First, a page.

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Comment: Re:Polyhedral dice? Roleplaying applications? (Score 1) 100

by NoStrings (#33409242) Attached to: The iPad As a Shape-Recognition System
There are already lots of games like this - albeit without the touch screen. Look at Neverwinter Nights, for instance. To me, a system like this would take away from the fun of a pen & paper RPG. It's nice to unplug for a while, sit down with some friends face to face, and roll some dice. I think that it would be nice to have a big touch screen for the main map, but once you let the system automate the rolling of the dice, it basically becomes a computer RPG.

Comment: Re:Vaporware (Score 2, Interesting) 1006

by NoStrings (#29030141) Attached to: Chevy Volt Rated At 230 mpg In the City
But not all of us live in the US, either. Here in Canada the majority of our electricity is generated by hydro dams. From the Canadian Encyclopedia:

Canada's installed electrical generating capacity in 1994 was 114 gigawatts (GW = 109 watts): 56% derived from HYDROELECTRICITY, 18% from coal, 14% from nuclear power, 7% from oil, 4% from natural gas and 1% from other sources. Installed capacity is the amount of power that could be generated at a given instant if all power plants were working simultaneously at full capacity.

See for more info.

The big problem for us is the cold weather sucking the life out of the batteries.

Comment: Re:Apple's fascination with single button mice (Score 2, Informative) 806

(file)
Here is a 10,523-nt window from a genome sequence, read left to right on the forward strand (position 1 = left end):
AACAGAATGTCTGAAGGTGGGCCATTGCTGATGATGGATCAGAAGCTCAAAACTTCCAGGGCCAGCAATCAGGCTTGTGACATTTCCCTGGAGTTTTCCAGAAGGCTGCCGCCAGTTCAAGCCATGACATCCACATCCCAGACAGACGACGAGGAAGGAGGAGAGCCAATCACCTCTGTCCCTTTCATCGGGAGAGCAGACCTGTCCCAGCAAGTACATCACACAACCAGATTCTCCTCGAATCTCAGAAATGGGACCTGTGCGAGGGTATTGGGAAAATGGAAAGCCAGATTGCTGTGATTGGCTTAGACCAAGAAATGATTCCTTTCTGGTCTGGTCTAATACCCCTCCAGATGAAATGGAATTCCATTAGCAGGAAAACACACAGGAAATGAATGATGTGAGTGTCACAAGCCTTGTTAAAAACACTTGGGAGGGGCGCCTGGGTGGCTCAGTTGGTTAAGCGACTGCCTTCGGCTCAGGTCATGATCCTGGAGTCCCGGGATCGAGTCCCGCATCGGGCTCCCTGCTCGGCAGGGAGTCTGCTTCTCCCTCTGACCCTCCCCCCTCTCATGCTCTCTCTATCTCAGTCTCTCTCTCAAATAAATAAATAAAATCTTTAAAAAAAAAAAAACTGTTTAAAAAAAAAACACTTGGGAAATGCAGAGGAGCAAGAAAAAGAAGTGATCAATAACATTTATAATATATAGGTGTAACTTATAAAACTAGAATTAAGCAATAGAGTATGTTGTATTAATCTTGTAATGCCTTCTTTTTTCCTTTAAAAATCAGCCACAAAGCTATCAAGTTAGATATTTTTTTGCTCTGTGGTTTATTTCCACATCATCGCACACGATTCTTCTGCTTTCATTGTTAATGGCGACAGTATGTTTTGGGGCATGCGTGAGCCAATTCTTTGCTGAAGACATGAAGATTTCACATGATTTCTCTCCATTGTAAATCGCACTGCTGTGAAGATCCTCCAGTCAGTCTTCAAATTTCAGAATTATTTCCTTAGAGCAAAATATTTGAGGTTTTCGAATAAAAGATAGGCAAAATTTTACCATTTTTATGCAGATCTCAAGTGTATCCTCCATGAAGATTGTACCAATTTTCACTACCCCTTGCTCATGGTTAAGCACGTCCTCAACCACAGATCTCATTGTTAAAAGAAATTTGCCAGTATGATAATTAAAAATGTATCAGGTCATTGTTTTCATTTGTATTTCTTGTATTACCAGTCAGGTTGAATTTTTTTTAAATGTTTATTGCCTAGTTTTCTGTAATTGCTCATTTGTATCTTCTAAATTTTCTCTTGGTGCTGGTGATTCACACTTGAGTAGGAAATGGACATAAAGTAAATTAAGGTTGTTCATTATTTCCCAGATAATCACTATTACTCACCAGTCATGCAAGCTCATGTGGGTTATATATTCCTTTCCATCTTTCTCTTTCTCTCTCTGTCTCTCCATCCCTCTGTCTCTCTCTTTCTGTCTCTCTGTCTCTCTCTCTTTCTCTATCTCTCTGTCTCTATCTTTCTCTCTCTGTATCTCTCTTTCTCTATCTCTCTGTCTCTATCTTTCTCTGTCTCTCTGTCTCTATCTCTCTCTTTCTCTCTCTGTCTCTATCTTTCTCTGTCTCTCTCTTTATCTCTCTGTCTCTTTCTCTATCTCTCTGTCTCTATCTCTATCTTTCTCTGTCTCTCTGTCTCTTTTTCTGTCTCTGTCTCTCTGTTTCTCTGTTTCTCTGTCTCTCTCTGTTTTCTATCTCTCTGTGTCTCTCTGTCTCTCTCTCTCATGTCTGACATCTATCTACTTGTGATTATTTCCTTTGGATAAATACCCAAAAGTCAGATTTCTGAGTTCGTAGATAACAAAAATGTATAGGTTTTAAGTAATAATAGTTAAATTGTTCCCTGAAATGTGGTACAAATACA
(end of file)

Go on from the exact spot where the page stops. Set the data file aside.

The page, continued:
by NoStrings (#28339401) Attached to: Fifteen Classic PC Design Mistakes
Actually, the mighty mouse only has one physical button for left- and right-clicking. It uses heat sensors to tell if your forefinger is resting on the mouse. If it is, then you get a left-click; if not, you get a right-click. Lifting your finger takes a bit of getting used to, and it sometimes takes several tries to get a right-click - especially in a warm environment where it takes longer for the sensor to cool down. This makes a mighty mouse almost useless if you're in a hurry (gaming, for instance).

The scroll ball is awesome, though!


Comment: Re:Use the line to pull other lines into your outl (Score 1) 635

by NoStrings (#28204815) Attached to: You've Dropped Your Landline — Now What?

I agree. I install cable and internet for our local telco, and it almost never works to use existing cable to pull new stuff through the walls. If you're very lucky and the initial install wasn't done by an overzealous electrician with an unnatural love of his staple gun, you might get away with it. Also, if you have a basement with a drywalled ceiling, you can just about forget about it. Why would anyone permanently cover up the only access to most of the utilities in their home?


Comment: Re:US and Canada? (Score 1) 319

by NoStrings (#26726227) Attached to: Apple's Terms No Longer Allow ITMS Purchases Outside of US

I live in Canada, and have both a Canadian and US iTunes account. I just downloaded something from the US iTunes store and had to agree to the new terms of service. The download worked fine.

As far as I can tell, the terms of service (for the US store, anyway) no longer allow you to use a credit card from a foreign bank. You can still make purchases if you use pre-paid iTunes cards, as long as those cards were purchased in the US.

Stinginess with privileges is kindness in disguise. -- Guide to VAX/VMS Security, Sep. 1984